Background: The SARS-CoV-2 pandemic exacerbated existing health-related challenges in schools and created new ones. Under pandemic conditions, health risks increased, and with them the requirements for occupational safety and health (OSH) measures. The aim of the study was (a) to examine the status quo of OSH measures in German schools, (b) to analyze whether the implementation of OSH measures was associated with preferable outcomes and (c) to identify predictors for the implementation of OSH measures. Methods: A nationwide cross-sectional online survey was conducted among teachers at all school types in Germany in March 2021. Data on the implementation of OSH measures (risk assessments, infection protection instructions and instructions on occupational safety), associated health-related parameters (e.g., somatic symptoms, PHQ-15) and predictor variables (e.g., gender, age or federal states) were assessed using descriptive statistics, analysis of variance and multiple linear regression analysis. Results: Less than 10% of surveyed teachers (N = 31,089) reported that their schools met legal requirements for occupational safety and health measures. Beneficial associations became apparent where more measures were implemented, e.g., significantly better somatic and mental health. Predictors for the implementation of OSH measures were found, especially on a systemic level (e.g., federal states schools were located in). Conclusions: Our study can serve as a basis for future studies. It provides a status quo regarding the implementation of, associations with and predictors for OSH measures in German schools. Our results are best understood as evidence-based arguments to encourage political decision makers to improve the implementation of OSH measures in German schools and thereby foster teachers' health.


Subject(s)
COVID-19 , Occupational Health , Humans , SARS-CoV-2 , Pandemics , Cross-Sectional Studies , COVID-19/epidemiology , COVID-19/prevention & control , Schools
19.
JAAPA ; 36(3): 42-45, 2023 Mar 01.
Article in English | MEDLINE | ID: covidwho-2274576

ABSTRACT

ABSTRACT: COVID-19 created unprecedented occupational health challenges for hospitals. To meet these demands at a large county safety-net hospital, a COVID-19 employee response team led by PAs and NPs was created. From April 2020 through February 2022, this team managed more than 14,000 discrete employee contacts related to COVID-19 employee concerns. This article describes our experience in creating this team and highlights key strengths and lessons for other institutions seeking to adopt similar models.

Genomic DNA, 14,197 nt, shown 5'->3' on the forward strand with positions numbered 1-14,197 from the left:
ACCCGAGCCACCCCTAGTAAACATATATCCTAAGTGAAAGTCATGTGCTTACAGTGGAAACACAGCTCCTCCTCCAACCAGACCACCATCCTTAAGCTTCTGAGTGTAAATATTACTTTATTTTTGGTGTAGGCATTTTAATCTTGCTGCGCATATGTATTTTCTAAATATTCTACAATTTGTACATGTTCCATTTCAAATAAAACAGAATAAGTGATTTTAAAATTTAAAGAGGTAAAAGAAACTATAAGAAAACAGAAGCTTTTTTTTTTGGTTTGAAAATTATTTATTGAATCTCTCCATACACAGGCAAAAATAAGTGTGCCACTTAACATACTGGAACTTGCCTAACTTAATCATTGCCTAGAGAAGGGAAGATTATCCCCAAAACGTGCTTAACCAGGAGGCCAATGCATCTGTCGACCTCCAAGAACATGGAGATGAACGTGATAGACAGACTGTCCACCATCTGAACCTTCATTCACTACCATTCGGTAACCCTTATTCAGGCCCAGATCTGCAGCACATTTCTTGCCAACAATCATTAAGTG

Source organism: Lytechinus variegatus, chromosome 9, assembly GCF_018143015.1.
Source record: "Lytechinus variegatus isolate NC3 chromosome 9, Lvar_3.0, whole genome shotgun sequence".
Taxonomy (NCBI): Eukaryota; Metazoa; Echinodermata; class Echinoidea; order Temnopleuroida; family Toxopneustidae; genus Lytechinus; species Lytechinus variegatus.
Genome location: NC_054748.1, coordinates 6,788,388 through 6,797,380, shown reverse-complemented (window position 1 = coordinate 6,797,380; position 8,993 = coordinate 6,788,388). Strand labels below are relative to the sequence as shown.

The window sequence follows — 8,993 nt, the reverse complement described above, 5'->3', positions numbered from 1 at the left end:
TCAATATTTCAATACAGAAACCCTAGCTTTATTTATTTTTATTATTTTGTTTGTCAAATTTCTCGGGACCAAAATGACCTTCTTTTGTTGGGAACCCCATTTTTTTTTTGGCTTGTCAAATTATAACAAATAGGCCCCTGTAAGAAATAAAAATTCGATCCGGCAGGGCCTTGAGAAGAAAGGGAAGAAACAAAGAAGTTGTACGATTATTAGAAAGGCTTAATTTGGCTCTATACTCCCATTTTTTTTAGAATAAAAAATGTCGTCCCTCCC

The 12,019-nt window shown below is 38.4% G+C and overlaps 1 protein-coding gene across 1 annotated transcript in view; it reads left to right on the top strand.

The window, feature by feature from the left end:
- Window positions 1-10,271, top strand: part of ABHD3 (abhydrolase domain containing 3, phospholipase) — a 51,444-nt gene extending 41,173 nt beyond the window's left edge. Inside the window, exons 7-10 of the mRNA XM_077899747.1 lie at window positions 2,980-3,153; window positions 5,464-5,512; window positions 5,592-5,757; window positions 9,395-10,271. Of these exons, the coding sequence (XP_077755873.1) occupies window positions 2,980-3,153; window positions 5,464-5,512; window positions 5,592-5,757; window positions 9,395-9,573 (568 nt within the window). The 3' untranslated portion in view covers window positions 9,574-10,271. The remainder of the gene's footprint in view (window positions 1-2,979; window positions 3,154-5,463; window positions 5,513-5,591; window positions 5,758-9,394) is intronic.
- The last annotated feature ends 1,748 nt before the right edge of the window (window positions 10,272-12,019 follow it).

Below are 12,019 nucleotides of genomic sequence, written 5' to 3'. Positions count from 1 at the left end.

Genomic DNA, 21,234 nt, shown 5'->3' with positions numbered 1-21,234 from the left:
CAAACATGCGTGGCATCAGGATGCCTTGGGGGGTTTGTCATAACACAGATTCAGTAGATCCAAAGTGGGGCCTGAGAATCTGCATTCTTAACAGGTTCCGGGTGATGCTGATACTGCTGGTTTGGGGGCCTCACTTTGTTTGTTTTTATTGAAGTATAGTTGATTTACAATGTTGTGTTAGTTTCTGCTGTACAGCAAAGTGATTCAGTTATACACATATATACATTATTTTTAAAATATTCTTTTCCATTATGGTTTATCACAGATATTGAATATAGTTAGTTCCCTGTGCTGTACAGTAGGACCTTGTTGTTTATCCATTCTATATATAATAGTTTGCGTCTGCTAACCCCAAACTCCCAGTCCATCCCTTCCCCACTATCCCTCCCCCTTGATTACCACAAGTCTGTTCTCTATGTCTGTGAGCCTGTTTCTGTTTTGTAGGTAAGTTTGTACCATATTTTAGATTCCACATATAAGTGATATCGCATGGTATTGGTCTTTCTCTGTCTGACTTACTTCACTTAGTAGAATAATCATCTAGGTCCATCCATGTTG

Subject(s)
COVID-19 , Occupational Health , Humans , Pandemics
20.
BMC Health Serv Res ; 23(1): 260, 2023 Mar 16.
Article in English | MEDLINE | ID: covidwho-2272718

ABSTRACT

BACKGROUND: In the present investigation the results of the outcome and process evaluation of a participatory workplace intervention are reported. The intervention aimed to increase the workers' self-assessed physical and mental work ability. METHODS: The intervention was a two-arm, cluster-randomised trial with healthcare workers in 10 hospitals and one elderly care centre in Germany. Outcome data on workers were collected in questionnaires at baseline, and two follow-ups between 2019 and 2021. The intervention consisted of interviews and workshops, in which employees proposed measures for reducing the physical and psychosocial load and strengthening resources at work. Outcome data were analysed with linear-mixed regression models. The process evaluation was based on the thematic criteria proposed in previous literature and the collection of the type of intervention measures and their implementation status. RESULTS: The regression analysis did not provide evidence of treatment differences or reductions of psychosocial load in the intervention wards. The process evaluation suggested that the measures did not address specifically the self-assessed work ability. In addition, there was no indication that the intervention measures were causally related to the intended goals. CONCLUSIONS: The planning and implementation of organisational interventions require a careful consideration of the definition of intervention goals, the theoretical rationale of the intervention and a project-oriented action plan during the delivery phase.


Subject(s)
Health Personnel , Workplace , Humans , Germany , Health Personnel/psychology , Physical Examination , Surveys and Questionnaires , Workplace/psychology , Occupational Health , Work Engagement